Mr. Bajnai is Chairman of the Global Advisory Board of Campbell Lutyens, the leading global private equity and infrastructure funds advisor and placement agent.
From mid-2017, Mr Bajnai has served as a member of the Investment Committee of the European Fund for Strategic Investments (EFSI), the institution behind the 500bn Euro „Juncker Plan for Europe”.
Until recently Mr Bajnai was Group Chief Operating Officer of Meridiam Infrastructure, the leading global investor and long-term asset manager of greenfield public infrastructure projects in Paris.
Between 2009 and 2010, Mr Bajnai served as Prime Minister of the Republic of Hungary, leading the crisis management government without party affiliation. Prior to this, in 2006 he was appointed Government Commissioner in charge of the National Development Plan; then Minister of Local Government and later Minister of Economy and National Development.
Between 2000 and 2006, he was CEO of the Wallis Group, a leading Hungarian diversified investment company in Real Estate, Construction, Energy, Telecoms, IT, Media, Manufacturing and Retail. Between 1995 and 2000 he was Managing Director and Deputy CEO of Creditanstalt Investment Bank Hungary, the leading investment bank in Hungary and the region. During his 16 years of private sector career before joining the government, he was a member of the boards/supervisory boards of the following companies: Budapest Airport (Chairman); Zwack Unicum Plc; Danubius Radio (Daily Mail), Graboplast and Rába Plc; and in 1999 he was a member of the Equinox Private Equity Fund’s Investment Committee, in cooperation with Advent International. He graduated from the Budapest University of Economics in 1991 and received training at EBRD in project finance in 1993.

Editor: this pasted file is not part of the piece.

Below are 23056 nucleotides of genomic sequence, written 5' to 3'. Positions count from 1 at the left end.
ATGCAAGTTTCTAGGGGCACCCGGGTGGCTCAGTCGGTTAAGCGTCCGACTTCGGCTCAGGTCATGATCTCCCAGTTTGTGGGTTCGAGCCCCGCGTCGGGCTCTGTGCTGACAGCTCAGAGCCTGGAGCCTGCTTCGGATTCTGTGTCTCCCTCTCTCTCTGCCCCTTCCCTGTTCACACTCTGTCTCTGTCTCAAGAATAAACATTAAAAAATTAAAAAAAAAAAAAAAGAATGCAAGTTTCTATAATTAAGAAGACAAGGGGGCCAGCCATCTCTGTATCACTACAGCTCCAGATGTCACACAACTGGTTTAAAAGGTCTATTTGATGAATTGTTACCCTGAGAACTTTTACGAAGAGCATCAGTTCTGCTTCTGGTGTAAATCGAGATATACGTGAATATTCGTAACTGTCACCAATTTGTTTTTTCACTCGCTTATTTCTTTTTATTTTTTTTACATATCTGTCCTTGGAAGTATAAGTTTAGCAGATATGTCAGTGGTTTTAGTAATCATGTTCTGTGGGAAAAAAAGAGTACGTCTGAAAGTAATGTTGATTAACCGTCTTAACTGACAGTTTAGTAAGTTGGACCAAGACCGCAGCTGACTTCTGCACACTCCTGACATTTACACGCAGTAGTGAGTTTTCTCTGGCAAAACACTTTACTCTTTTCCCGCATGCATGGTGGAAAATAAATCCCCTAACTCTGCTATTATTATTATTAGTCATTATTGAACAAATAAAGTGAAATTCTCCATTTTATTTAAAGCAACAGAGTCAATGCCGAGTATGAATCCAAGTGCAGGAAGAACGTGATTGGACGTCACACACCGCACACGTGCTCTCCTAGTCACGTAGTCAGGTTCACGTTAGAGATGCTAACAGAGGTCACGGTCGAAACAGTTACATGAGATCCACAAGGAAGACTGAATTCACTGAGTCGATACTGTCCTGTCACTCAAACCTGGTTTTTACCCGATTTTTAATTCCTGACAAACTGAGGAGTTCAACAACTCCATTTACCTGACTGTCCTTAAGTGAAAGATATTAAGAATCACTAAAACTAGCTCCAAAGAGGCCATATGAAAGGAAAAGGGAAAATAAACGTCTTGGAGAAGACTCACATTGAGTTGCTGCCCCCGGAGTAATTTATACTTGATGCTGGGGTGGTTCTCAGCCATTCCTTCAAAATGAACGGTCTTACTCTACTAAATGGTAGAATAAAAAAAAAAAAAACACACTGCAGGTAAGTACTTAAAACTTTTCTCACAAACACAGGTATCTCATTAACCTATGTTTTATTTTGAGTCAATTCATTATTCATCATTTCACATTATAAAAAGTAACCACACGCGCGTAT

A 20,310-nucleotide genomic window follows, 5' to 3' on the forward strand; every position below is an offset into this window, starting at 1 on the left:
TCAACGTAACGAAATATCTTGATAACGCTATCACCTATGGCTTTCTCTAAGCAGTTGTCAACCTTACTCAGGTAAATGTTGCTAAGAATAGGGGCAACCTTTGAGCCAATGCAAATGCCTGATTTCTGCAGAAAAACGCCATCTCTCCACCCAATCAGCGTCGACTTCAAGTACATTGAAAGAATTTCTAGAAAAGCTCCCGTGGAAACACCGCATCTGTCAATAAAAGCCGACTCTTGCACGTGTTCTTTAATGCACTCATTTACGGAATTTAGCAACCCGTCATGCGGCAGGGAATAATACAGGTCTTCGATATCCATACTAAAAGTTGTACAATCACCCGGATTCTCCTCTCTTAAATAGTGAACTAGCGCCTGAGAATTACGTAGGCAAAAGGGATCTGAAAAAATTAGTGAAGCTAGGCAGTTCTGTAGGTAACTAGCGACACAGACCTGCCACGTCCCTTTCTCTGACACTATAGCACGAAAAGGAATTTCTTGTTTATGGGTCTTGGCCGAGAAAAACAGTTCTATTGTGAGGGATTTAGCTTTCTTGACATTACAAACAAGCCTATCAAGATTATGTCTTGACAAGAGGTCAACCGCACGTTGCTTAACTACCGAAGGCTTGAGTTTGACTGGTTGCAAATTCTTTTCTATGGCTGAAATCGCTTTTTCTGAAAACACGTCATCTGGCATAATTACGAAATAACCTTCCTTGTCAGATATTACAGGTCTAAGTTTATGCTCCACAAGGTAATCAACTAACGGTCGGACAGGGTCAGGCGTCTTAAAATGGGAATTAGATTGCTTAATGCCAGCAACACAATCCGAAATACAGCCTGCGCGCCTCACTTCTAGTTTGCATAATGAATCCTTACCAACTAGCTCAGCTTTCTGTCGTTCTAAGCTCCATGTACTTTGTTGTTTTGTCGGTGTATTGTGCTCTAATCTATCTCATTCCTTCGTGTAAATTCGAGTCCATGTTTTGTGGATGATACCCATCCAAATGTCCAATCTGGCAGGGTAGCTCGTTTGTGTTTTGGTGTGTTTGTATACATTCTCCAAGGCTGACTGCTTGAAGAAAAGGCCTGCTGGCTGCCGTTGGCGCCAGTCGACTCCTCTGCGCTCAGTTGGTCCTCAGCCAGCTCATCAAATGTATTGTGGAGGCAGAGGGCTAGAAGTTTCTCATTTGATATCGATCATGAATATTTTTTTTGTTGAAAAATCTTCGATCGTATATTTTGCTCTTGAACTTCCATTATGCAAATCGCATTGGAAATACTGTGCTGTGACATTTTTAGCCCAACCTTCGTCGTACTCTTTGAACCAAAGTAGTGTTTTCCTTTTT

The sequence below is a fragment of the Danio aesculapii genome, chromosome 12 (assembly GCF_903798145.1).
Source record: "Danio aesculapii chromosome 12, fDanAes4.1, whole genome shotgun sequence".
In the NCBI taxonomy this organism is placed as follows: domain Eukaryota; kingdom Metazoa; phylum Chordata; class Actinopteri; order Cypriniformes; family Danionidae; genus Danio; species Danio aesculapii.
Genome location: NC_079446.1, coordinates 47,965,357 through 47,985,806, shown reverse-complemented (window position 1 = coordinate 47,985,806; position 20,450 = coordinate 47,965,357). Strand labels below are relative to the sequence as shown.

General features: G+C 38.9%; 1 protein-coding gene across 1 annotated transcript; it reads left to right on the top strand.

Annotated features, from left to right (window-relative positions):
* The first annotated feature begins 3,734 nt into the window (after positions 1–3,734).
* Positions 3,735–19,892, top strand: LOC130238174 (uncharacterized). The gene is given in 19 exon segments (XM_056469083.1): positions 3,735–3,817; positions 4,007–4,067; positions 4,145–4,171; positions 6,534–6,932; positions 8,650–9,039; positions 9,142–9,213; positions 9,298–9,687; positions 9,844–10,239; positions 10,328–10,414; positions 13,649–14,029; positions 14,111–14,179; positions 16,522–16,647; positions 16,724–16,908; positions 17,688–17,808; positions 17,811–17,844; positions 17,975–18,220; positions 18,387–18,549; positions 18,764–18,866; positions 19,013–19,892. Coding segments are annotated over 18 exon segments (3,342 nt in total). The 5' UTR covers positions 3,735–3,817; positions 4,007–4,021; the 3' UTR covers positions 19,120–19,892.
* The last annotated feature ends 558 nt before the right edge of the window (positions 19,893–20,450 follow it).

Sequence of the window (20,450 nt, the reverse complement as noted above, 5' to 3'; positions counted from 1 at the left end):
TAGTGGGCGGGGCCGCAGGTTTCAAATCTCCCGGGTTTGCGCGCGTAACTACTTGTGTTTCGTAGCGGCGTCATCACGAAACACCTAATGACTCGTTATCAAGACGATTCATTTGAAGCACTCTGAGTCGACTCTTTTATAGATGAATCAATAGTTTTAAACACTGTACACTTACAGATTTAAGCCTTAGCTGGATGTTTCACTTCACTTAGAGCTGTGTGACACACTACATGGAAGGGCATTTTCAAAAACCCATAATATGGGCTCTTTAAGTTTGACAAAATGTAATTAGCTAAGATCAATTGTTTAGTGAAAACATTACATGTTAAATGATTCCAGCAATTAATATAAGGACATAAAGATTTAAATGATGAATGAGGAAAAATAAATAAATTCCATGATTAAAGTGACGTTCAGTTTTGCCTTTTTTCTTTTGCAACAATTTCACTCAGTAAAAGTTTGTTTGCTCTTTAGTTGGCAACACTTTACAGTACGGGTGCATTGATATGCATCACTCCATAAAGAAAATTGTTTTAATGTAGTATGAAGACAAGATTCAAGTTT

Mr Bajnai is a member of the European Council on Foreign Relations (ECFR) as well as a board member of the „New Pact for Europe” project in Brussels and an advisor to the Atlantic Council’s Eurogrowth Initiative. He is also a former adjunct professor at Columbia University SIPA, a visiting fellow at John Hopkins University (SAIS) and a senior advisor to the Center for Strategic International Studies (in Washington DC).
Besides political appeal, is there economic merit to compressing international supply chains, and/or bringing them closer to ‘home’? Are we witnessing the end of stretched, cost-driven value chains – a prime feature of globalization – or their transformation? How can value chains be secured for greater robustness and resilience, and how can policy help?
The COVID-19 pandemic has posed significant challenges for supply chains globally. Multiple national lockdowns have led to labour bottlenecks and have disrupted the flow of raw materials and finished goods, dragging on manufacturing, and sending customers in a waiting mode.
These developments have compelled observers to ponder decoupling from China, value chain localization/regionalization, even ‘nationalization’ of selected strategic industries, closely linked to the concept of EU strategic autonomy, the idea of a more economically self-sufficient EU.